Photo credit: Aleksandar Todorovic / Shutterstock.com

Generally speaking, Japanese people are happy to help travelers from abroad, and you'll find them quite friendly even in the middle of Tokyo, which has a rather fast pace of life.

However, there is a certain time that most people have no time to care about lost travelers: rush hour!

Because Japanese companies are quite strict about the starting time of work, during this time of the day, commuters, especially who are in stations and on trains, become like well-trained soldiers. And it might be a little bit frightening for those who are not used to to be pushed into a packed train which seems impossible to hold any more passengers. Hence, it is highly advisable to avoid traveling rush hours, typically from 7 am to 9 am in Tokyo and surrounding cities.

9) Summer in Tokyo is Sweltering!

Having four seasons is one of the Japanese beauties, but summer hotness here is getting a bit out of hand in recent years.

In Tokyo, the city often called 'a concrete jungle', the temperature reaches 35℃. And horrible humidity causes the heat index to rise even higher. One more thing you need to know before visiting Japan in summer is it is chilly everywhere INSIDE. In a shop, restaurant, or on a train, wherever AC is on, you can expect it to be only 18℃ or so. So, I'd suggest you bring a light jacket with you as well as preparing yourself for extreme Asian summer.

10) Vegetarian Meals Have Yet to Become a Thing

The idea of being vegetarian is not accurately understood in Japan so far. So, unfortunately, it might take a while to find a restaurant that has vegetarian-friendly meals.

Also, you might want to double check carefully whether the meal really doesn't consist of any animal products - including soup stocks, because quite many people think vegetarians only avoid flesh.

11) The Japanese Don't Really Make the Gesture of Putting Hands Together

Almost every time I meet new people from abroad who don't know well about Japan, they make this gesture to me when they say "hello" or "thank you".

I can say all the Japanese who receive this gesture would understand that these people from different countries are trying to show us respect or friendliness, so we never get offended by it. However, what we also think is "they have mistaken an Indian or other Asian gesture for ours."

The thing is, we hardly make this gesture, probably only when we pray or beg. (Some people may do it when they thank or apologize, but it often gives others an impression of being old fashioned.)

Therefore, what you can do instead of this putting-hands-together gesture to make you look an expert of Japan's culture is a bow! Indeed, we bow a lot. So, you can use it when you say hello, welcome, thank you, sorry, excuse me, good-bye, and so on.

12) You Might Come Across a Mysterious Toilet

Here's yet another revelation of the Japanese toilet. In Japan, there are usually two types of toilets; what are called Japanese-style and Western-style. And the Japanese style one is a squat toilet which you might have seen somewhere else in Asia.

It still is a common type so you'll see it anywhere even in Tokyo, though it's getting less preferred by the Japanese, from young to older, and gradually disappearing these days. Thus, during your stay in Tokyo or around, you can almost always find the Western-style one. However, if you go on a trip to somewhere in the countryside, you might face a situation you need to deal with a squat toilet.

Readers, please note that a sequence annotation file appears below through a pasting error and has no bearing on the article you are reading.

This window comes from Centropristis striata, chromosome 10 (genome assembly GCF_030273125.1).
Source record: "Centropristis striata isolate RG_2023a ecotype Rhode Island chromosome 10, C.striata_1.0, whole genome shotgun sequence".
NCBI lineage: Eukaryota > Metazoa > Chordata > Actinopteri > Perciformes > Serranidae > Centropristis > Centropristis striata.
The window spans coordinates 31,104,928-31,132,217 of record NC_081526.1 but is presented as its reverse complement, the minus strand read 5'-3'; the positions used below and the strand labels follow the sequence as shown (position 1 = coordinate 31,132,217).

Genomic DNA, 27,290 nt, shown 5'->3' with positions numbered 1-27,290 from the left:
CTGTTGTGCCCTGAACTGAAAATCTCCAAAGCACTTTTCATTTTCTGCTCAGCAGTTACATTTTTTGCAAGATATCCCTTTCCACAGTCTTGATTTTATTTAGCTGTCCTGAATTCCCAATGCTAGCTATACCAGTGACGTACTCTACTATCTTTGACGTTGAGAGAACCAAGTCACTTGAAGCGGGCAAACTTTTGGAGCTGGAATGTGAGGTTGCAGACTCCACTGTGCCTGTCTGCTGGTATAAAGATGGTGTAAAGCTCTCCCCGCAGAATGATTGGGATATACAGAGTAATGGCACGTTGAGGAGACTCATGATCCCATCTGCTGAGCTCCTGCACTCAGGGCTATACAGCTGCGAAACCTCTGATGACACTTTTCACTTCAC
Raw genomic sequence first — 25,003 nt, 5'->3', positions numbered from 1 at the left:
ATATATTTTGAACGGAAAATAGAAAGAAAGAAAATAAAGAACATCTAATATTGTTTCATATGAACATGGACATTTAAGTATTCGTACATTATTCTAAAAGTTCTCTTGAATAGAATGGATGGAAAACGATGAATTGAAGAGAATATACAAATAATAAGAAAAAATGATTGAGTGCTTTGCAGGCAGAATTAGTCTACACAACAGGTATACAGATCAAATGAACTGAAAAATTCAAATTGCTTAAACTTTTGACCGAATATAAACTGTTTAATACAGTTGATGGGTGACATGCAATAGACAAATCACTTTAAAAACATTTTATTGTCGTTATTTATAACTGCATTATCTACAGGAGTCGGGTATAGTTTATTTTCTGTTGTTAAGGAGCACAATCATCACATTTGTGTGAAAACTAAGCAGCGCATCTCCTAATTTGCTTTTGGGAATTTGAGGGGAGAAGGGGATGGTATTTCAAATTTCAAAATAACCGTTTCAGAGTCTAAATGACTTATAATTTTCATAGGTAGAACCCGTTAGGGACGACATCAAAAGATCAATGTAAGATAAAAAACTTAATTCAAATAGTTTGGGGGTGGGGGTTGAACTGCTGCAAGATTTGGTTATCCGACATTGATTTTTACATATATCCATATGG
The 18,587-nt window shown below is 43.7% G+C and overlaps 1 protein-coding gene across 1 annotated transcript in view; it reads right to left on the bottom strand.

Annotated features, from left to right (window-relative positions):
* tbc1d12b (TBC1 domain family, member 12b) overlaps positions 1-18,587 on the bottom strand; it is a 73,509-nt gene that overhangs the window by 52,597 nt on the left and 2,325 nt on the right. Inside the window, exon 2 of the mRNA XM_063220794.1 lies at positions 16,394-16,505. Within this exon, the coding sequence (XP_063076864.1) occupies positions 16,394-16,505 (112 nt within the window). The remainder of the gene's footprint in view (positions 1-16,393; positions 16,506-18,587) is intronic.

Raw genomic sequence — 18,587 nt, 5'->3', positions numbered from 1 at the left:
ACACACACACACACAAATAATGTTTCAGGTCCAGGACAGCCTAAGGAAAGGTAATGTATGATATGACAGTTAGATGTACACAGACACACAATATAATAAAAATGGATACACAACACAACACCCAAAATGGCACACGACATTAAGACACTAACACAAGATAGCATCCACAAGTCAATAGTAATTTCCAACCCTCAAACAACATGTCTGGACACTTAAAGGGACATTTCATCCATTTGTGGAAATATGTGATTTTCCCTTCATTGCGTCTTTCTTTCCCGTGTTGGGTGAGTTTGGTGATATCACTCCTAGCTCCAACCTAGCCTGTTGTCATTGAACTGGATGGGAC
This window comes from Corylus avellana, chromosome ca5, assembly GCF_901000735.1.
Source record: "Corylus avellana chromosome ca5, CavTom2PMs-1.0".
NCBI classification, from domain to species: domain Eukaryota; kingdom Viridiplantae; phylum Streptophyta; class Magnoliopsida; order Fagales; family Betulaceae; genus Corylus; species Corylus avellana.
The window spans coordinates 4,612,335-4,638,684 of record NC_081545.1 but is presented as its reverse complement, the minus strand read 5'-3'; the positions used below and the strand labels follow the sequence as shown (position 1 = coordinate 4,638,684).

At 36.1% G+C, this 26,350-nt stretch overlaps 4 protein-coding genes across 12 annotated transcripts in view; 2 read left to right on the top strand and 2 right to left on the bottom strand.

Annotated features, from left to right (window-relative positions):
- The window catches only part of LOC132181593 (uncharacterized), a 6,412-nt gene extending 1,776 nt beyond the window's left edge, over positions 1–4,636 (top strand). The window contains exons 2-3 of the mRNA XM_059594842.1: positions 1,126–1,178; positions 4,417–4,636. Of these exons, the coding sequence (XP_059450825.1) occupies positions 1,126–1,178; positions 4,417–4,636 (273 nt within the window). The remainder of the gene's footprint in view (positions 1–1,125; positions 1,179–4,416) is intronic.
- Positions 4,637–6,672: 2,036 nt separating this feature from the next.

13) Prepare for Earthquake And Other Disasters

Unfortunately, it is an undeniable fact that countless disasters often hit Japan, from earthquakes to typhoons. And you might be surprised to see people are so used to it that they don't react much when, for example, a small earthquake occurs.

As a general fact, there is no need to worry about quakes too much, because Japan, a nation that has always had to deal with natural disasters, has the Building Standards Act which defines requirements around earthquake resistance.

However, it is still advisable to check beforehand what you should do in case of emergency, especially when checking in to your first hotel, as there might not be detailed information available in your language at the time of disaster.

14) Get Yourself Ready to Take Off Your Shoes

Photo credit: Picture Partners / Shutterstock.com

Photo credit: Picture Partners / Shutterstock.com

It is about time that Asian-taking-shoes-off culture was widely known. But how often do you expect to be asked to do so when you are in Japan?

If you plan to visit somewhere to feel the authentic atmosphere of Japan, such as historic architecture or some izakaya and Japanese restaurant, you'll be likely to be asked to take shoes off. Also, if you go inside a temple/shrine, you'll almost certainly need to leave your shoes at the entrance.

Furthermore, bear in mind that when you have to give up your shoes, it means there is a chance that you need to sit down on the floor as well!

15) Japan Is A Country of Contradictions!

If you look into Tokyo, you'll soon find the city covered with skyscrapers - but peer past these and you'll soon see old shops with a long history, or even ancient temples and shrines alongside. And I would say Japan is just like that. A mixture of contradicted features.

It is developed, but long-lasted traditions still remain. It is modernized, while an old hat belief still exists. I must say it can be a bit of annoyance as it often confuses you. At the same time, however, I also believe that it is one of the charms of Japan that catches many travelers hearts.

Was there anything new to your eyes? I hope it will make you feel more comfortable during your stay in Japan!

Written by:

Nao

A Japanese writer who is from a city by the sea. Started writing from the age of ten. Since then, pen and notebook have always been the best friend. Loves travelling, tea, and books.